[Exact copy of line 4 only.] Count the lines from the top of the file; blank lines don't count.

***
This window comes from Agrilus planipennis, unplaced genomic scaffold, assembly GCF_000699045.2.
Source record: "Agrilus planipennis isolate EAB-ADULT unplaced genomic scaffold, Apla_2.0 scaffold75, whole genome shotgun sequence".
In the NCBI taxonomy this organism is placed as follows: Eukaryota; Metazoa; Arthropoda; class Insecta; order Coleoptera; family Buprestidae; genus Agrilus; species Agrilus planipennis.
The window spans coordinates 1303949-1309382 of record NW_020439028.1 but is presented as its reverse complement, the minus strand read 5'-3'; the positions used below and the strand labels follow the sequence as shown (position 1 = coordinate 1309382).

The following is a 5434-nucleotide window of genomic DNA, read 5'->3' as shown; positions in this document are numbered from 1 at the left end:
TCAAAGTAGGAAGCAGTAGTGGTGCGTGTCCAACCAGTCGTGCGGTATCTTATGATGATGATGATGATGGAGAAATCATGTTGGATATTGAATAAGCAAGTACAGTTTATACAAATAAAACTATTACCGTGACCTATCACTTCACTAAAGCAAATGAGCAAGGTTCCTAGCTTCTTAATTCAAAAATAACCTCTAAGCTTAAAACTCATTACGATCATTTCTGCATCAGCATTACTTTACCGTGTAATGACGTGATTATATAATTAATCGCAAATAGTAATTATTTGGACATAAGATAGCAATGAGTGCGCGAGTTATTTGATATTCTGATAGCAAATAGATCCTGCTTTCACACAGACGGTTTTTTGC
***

The window spans coordinates 1303949-1309382 of record NW_020439028.1 but is presented as its reverse complement, the minus strand read 5'-3'; the positions used below and the strand labels follow the sequence as shown (position 1 = coordinate 1309382).